words by Alex Grabau
photos by Erica & Jay Robbins
Today was the Queen stage of GMSR, as Jay tells me that means it’s the hardest stage of the race and I guess I’d have to agree with that. We started just after 8am rolling down a cracked and rutted neutral start from Sugarbush resort on what would become a race of just under 70 miles.
Speed controlled by two neutral cars and a throaty BMW two-cylinder motorcycle riders pulsed their brakes to control speed. The morning air was misty and cold. I had to pee... again. This would become a trend. Our wheels were barely rolling and two riders flatted within two minutes of the start, one was a tire explosion. I figured that they were simply riding their brakes and overheating the tubes inside. I thought about that for about 15 minutes under the neutral control and decided that using my front brake and then the rear, alternating would keep the heat down and keep my from encountering this problem whose cause I had completely invented only minutes before.
After a few minutes we rolled into Waitsfield and we were no longer under neutral control. A few very excited riders surged to the front taking fairly hard pulls, some even out of the saddle into what seemed like oblivion since we were only a few minutes into the race with so much ahead. I just kept thinking about Ap’ Gap, which we had driven the night before… in second gear. Ap’ Gap was waiting after all these early sprints and efforts.
Much of the race was easy. The early heroes were humbled after one or two rolling hills. About 15 miles into the race there was what’s called a Hot-Spot Sprint for a time bonus. This caused a little disruption in the pack and the result for us was that Oscar after several early attempts to get off the front with a good sized group succeeded. He was in a break with about 6 riders for over 20 miles. It was an incredible effort and part of our plan to keep the pace up and also to protect our GC (general classification) leader Matt who was highest in the overall standings. The race leader from Breakaway Bikes (Cole) was not in the break and he was getting nervous. Oscar made it all the way to the KOM sprint and the break started to disintegrate. They had made over two minutes on the pack at their best. While Oscar was in the break Matt, Jay and me were in the pack and I had a very professional and discrete “nature break” while rolling down a hill at the back of the pack. Perhaps my best move of the weekend. My intent was to make sure Matt stayed in his position and conserve energy for the end of the race where we hit a 7 mile climb. I hoped to (in Oscar’s terms) Go Apeshit and put it all into one climb.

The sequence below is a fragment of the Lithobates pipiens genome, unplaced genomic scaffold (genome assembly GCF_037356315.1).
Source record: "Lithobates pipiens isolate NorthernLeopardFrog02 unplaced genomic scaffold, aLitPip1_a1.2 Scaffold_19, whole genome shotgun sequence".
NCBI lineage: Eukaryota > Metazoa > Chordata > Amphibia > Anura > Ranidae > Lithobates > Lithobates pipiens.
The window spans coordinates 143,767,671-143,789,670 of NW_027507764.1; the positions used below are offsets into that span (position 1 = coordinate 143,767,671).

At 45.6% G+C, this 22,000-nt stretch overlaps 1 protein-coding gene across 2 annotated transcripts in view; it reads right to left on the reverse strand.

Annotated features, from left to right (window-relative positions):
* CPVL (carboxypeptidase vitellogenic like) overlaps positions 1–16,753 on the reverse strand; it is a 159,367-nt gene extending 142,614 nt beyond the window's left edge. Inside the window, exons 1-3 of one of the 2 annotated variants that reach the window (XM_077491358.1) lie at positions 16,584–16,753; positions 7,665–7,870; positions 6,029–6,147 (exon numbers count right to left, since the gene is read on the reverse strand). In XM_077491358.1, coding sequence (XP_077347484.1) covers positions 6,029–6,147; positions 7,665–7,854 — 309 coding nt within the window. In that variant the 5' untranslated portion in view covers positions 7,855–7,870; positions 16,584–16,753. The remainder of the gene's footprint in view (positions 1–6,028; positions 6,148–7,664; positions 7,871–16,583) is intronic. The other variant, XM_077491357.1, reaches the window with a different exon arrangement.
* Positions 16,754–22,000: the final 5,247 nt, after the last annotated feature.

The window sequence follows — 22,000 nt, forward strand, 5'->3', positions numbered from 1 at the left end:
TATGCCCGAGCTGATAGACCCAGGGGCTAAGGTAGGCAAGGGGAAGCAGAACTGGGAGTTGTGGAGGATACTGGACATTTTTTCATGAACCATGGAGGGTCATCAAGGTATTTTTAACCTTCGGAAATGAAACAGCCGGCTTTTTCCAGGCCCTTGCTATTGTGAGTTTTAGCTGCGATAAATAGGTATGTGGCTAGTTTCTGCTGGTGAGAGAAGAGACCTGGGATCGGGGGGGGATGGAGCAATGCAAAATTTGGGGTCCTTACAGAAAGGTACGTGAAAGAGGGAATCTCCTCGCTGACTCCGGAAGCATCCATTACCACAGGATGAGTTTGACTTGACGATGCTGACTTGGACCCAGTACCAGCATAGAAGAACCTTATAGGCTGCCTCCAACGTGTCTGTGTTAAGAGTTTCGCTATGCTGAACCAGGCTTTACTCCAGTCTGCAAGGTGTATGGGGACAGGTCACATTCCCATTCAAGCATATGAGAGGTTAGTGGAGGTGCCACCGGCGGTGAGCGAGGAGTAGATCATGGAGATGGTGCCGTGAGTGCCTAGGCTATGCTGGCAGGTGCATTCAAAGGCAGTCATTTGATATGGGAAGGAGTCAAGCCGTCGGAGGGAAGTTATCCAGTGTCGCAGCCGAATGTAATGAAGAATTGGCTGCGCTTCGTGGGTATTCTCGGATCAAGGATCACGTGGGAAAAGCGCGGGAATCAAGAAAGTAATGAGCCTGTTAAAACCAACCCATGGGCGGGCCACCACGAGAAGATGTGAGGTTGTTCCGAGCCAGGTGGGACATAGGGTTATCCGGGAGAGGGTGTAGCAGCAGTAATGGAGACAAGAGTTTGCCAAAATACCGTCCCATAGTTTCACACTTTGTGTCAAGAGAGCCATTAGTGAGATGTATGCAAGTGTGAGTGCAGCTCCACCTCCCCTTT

Jay and I rode together for a while in the pack, staying clear of trouble and keeping our efforts low and steady. Matt rode near the front to make sure that he wasn’t involved in any crashes. At about mile 54 Community Bike Team Rider Daniel Nuzzo-Mueller apparently rode up to me and said “Hey Alex, I’m going to go to the front and make an effort” I say apparently because I have absolutely no recollection of this. We consider Daniel an ally of our team’s and we worked yesterday with him to keep the pace up in the circuit race. He was giving me an invitation but it was apparently sent to the wrong address and not my house of pain. Daniel then rode to the front, then off the front and later won by over a minute.